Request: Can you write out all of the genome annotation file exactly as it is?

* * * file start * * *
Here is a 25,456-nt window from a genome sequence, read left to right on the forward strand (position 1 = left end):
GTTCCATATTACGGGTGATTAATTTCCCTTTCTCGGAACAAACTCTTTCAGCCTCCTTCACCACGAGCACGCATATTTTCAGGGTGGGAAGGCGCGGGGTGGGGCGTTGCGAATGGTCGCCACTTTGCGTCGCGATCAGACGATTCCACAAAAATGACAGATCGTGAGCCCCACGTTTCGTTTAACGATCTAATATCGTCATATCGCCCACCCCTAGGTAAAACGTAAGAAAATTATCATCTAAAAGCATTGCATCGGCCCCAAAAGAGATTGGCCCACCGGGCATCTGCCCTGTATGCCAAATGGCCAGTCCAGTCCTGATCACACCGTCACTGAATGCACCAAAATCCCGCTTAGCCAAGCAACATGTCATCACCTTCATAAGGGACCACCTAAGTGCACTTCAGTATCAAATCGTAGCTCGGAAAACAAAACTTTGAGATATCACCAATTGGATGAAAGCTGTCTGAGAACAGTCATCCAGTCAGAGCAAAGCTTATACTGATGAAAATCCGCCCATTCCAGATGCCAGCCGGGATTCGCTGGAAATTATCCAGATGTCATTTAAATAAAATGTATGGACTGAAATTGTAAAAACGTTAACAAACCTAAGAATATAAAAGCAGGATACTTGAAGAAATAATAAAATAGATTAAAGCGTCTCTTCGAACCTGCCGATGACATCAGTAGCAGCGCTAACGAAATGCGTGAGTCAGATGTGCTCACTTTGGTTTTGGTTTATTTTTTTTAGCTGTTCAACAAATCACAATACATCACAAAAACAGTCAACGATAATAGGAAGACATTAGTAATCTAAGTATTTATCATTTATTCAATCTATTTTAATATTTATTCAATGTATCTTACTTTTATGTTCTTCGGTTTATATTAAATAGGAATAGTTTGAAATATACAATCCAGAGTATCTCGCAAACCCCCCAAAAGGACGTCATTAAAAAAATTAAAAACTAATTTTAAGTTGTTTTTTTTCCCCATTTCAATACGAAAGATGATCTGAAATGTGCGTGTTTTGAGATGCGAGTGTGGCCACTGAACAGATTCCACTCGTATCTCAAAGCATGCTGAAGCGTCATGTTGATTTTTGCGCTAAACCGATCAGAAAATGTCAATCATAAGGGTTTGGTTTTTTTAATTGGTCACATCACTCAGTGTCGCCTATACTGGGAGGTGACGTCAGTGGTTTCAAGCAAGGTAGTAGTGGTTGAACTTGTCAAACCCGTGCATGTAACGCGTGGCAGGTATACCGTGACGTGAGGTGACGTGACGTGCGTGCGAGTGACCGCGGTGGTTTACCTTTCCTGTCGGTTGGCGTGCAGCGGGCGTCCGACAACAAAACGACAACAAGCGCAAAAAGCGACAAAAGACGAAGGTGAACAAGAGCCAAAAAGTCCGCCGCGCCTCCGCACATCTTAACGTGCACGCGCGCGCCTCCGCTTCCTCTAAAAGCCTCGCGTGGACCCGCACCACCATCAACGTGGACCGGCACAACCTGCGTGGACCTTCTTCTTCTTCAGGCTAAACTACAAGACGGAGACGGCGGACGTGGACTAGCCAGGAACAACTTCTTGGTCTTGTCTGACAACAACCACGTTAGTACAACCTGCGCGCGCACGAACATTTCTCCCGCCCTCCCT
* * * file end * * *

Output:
Here is a 25,456-nt window from a genome sequence, read left to right on the forward strand (position 1 = left end):
GTTCCATATTACGGGTGATTAATTTCCCTTTCTCGGAACAAACTCTTTCAGCCTCCTTCACCACGAGCACGCATATTTTCAGGGTGGGAAGGCGCGGGGTGGGGCGTTGCGAATGGTCGCCACTTTGCGTCGCGATCAGACGATTCCACAAAAATGACAGATCGTGAGCCCCACGTTTCGTTTAACGATCTAATATCGTCATATCGCCCACCCCTAGGTAAAACGTAAGAAAATTATCATCTAAAAGCATTGCATCGGCCCCAAAAGAGATTGGCCCACCGGGCATCTGCCCTGTATGCCAAATGGCCAGTCCAGTCCTGATCACACCGTCACTGAATGCACCAAAATCCCGCTTAGCCAAGCAACATGTCATCACCTTCATAAGGGACCACCTAAGTGCACTTCAGTATCAAATCGTAGCTCGGAAAACAAAACTTTGAGATATCACCAATTGGATGAAAGCTGTCTGAGAACAGTCATCCAGTCAGAGCAAAGCTTATACTGATGAAAATCCGCCCATTCCAGATGCCAGCCGGGATTCGCTGGAAATTATCCAGATGTCATTTAAATAAAATGTATGGACTGAAATTGTAAAAACGTTAACAAACCTAAGAATATAAAAGCAGGATACTTGAAGAAATAATAAAATAGATTAAAGCGTCTCTTCGAACCTGCCGATGACATCAGTAGCAGCGCTAACGAAATGCGTGAGTCAGATGTGCTCACTTTGGTTTTGGTTTATTTTTTTTAGCTGTTCAACAAATCACAATACATCACAAAAACAGTCAACGATAATAGGAAGACATTAGTAATCTAAGTATTTATCATTTATTCAATCTATTTTAATATTTATTCAATGTATCTTACTTTTATGTTCTTCGGTTTATATTAAATAGGAATAGTTTGAAATATACAATCCAGAGTATCTCGCAAACCCCCCAAAAGGACGTCATTAAAAAAATTAAAAACTAATTTTAAGTTGTTTTTTTTCCCCATTTCAATACGAAAGATGATCTGAAATGTGCGTGTTTTGAGATGCGAGTGTGGCCACTGAACAGATTCCACTCGTATCTCAAAGCATGCTGAAGCGTCATGTTGATTTTTGCGCTAAACCGATCAGAAAATGTCAATCATAAGGGTTTGGTTTTTTTAATTGGTCACATCACTCAGTGTCGCCTATACTGGGAGGTGACGTCAGTGGTTTCAAGCAAGGTAGTAGTGGTTGAACTTGTCAAACCCGTGCATGTAACGCGTGGCAGGTATACCGTGACGTGAGGTGACGTGACGTGCGTGCGAGTGACCGCGGTGGTTTACCTTTCCTGTCGGTTGGCGTGCAGCGGGCGTCCGACAACAAAACGACAACAAGCGCAAAAAGCGACAAAAGACGAAGGTGAACAAGAGCCAAAAAGTCCGCCGCGCCTCCGCACATCTTAACGTGCACGCGCGCGCCTCCGCTTCCTCTAAAAGCCTCGCGTGGACCCGCACCACCATCAACGTGGACCGGCACAACCTGCGTGGACCTTCTTCTTCTTCAGGCTAAACTACAAGACGGAGACGGCGGACGTGGACTAGCCAGGAACAACTTCTTGGTCTTGTCTGACAACAACCACGTTAGTACAACCTGCGCGCGCACGAACATTTCTCCCGCCCTCCCT